With this in mind, let us turn our attention to the principles of social doctrine. As I mentioned above, we must begin with the underlying reality of social existence, namely, that the life of society is modeled on the life of grace. The life of grace begins when God, under no obligation and only out of sheer goodness, bestows His life upon Man. God, in giving His own life, is inviting Man to respond by a gift of self to both God and neighbor. In responding affirmatively to that invitation, Man is not only introduced into the dynamic of grace, but becomes an instrument of its replication. Similarly, in the life of society, a human person is born into a community (first and foremost the family but also into other communities such as the State) which bestows upon him all sort of gifts,  then invites him to multiply them for the good of the community. When that invitation is accepted, the person is introduced into the dynamic of gratuitousness on a social level, which he then helps to replicate.

Simply by meditating upon this dynamic, we encounter the very first (and perhaps the most important) principle of Social teaching, that of the Dignity of the Human Person. As we look upon this cycle of gift received, gift transformed and gift given, it becomes clear that the human person plays a central role in it. It is a person who receives the gifts, transforms them and then gives them to others. Institutions can only play, at best, an instrumental role. Therefore, all social entities and institutions, all economic and political systems, are good insofar as they serve the human person. Economic systems ought not to exist for the sake of creating wealth but for the sake of satisfying the material needs of the human person. Political systems ought not to exist in order to accumulate power but in order to enable the human person to live in community. Institutions ought not to exist for any other purpose than to serve the multifaceted needs of the human person. The goodness of any institution or any system can only be measured by how subordinate it is to the good of the human person. How important this principle is for the social doctrine of the Church was best expressed by Pope John Paul II:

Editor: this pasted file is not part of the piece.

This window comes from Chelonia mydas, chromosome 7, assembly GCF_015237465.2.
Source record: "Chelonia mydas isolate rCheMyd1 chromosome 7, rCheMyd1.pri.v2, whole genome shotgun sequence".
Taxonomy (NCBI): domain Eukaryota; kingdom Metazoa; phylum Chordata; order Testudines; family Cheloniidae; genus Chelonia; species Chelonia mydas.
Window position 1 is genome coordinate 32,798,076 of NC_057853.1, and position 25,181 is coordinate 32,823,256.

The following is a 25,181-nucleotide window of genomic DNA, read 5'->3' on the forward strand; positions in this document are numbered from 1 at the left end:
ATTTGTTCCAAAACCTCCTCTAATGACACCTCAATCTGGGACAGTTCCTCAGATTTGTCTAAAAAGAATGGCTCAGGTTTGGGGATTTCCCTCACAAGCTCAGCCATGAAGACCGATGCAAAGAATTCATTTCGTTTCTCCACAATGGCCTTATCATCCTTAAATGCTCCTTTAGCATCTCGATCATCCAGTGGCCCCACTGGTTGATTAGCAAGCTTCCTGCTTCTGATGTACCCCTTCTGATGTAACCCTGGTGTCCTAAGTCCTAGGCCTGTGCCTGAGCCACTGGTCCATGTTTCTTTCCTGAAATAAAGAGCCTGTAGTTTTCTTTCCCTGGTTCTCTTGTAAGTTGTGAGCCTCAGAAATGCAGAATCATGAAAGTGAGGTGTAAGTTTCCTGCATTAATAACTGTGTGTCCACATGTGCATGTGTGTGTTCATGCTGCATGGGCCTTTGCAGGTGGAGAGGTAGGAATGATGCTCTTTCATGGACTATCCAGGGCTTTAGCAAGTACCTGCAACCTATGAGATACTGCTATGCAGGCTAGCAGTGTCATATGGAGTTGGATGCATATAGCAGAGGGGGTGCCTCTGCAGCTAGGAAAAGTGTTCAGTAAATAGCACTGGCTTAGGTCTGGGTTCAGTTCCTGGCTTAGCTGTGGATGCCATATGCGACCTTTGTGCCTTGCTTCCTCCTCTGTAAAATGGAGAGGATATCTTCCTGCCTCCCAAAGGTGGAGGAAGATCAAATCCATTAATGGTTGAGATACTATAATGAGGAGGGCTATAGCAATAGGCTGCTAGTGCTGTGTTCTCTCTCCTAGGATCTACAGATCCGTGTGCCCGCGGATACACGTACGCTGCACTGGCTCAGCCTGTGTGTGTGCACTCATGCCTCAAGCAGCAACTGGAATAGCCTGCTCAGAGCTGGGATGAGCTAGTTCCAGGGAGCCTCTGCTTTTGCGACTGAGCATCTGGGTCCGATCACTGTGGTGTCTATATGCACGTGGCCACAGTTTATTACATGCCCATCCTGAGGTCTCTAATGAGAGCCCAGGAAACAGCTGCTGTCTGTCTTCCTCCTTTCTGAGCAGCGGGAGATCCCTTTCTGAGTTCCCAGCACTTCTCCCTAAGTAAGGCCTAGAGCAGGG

“From this point forward it will be necessary to keep in mind that the main thread and, in a certain sense, the guiding principle of […] all of the Church’s social doctrine, is a correct view of the human person and of his unique value, inasmuch as ‘man … is the only creature on earth which God willed for itself’. God has imprinted his own image and likeness on man (cf. Gen 1:26), conferring upon him an incomparable dignity.” (Encyclical letter Centesimus Annus, 11)